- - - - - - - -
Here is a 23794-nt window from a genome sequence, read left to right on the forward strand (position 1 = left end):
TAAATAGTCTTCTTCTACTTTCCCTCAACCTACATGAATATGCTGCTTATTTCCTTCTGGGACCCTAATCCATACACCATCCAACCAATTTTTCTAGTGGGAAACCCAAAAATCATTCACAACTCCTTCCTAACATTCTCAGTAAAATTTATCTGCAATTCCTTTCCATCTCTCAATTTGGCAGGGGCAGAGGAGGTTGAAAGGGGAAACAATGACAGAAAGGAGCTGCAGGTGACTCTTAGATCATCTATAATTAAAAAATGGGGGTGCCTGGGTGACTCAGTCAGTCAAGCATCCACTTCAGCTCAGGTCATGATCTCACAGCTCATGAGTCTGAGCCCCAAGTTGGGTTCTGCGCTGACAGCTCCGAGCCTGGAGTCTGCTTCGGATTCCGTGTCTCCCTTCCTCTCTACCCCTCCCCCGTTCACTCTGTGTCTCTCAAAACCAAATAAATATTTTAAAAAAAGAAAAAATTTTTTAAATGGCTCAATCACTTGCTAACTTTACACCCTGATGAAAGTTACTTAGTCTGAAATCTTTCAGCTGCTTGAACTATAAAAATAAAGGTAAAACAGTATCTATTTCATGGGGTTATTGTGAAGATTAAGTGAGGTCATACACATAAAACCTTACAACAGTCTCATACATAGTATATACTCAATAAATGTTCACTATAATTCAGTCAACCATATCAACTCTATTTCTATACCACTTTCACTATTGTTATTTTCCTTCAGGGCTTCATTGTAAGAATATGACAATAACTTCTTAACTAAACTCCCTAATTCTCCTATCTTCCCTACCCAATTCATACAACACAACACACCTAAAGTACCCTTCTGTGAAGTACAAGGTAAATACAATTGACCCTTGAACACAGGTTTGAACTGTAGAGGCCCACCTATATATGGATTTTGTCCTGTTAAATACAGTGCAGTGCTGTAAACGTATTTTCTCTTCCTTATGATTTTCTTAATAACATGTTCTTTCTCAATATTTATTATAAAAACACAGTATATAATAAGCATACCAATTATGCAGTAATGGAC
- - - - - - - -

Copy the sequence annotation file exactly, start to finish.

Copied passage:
Here is a 23794-nt window from a genome sequence, read left to right on the forward strand (position 1 = left end):
TAAATAGTCTTCTTCTACTTTCCCTCAACCTACATGAATATGCTGCTTATTTCCTTCTGGGACCCTAATCCATACACCATCCAACCAATTTTTCTAGTGGGAAACCCAAAAATCATTCACAACTCCTTCCTAACATTCTCAGTAAAATTTATCTGCAATTCCTTTCCATCTCTCAATTTGGCAGGGGCAGAGGAGGTTGAAAGGGGAAACAATGACAGAAAGGAGCTGCAGGTGACTCTTAGATCATCTATAATTAAAAAATGGGGGTGCCTGGGTGACTCAGTCAGTCAAGCATCCACTTCAGCTCAGGTCATGATCTCACAGCTCATGAGTCTGAGCCCCAAGTTGGGTTCTGCGCTGACAGCTCCGAGCCTGGAGTCTGCTTCGGATTCCGTGTCTCCCTTCCTCTCTACCCCTCCCCCGTTCACTCTGTGTCTCTCAAAACCAAATAAATATTTTAAAAAAAGAAAAAATTTTTTAAATGGCTCAATCACTTGCTAACTTTACACCCTGATGAAAGTTACTTAGTCTGAAATCTTTCAGCTGCTTGAACTATAAAAATAAAGGTAAAACAGTATCTATTTCATGGGGTTATTGTGAAGATTAAGTGAGGTCATACACATAAAACCTTACAACAGTCTCATACATAGTATATACTCAATAAATGTTCACTATAATTCAGTCAACCATATCAACTCTATTTCTATACCACTTTCACTATTGTTATTTTCCTTCAGGGCTTCATTGTAAGAATATGACAATAACTTCTTAACTAAACTCCCTAATTCTCCTATCTTCCCTACCCAATTCATACAACACAACACACCTAAAGTACCCTTCTGTGAAGTACAAGGTAAATACAATTGACCCTTGAACACAGGTTTGAACTGTAGAGGCCCACCTATATATGGATTTTGTCCTGTTAAATACAGTGCAGTGCTGTAAACGTATTTTCTCTTCCTTATGATTTTCTTAATAACATGTTCTTTCTCAATATTTATTATAAAAACACAGTATATAATAAGCATACCAATTATGCAGTAATGGAC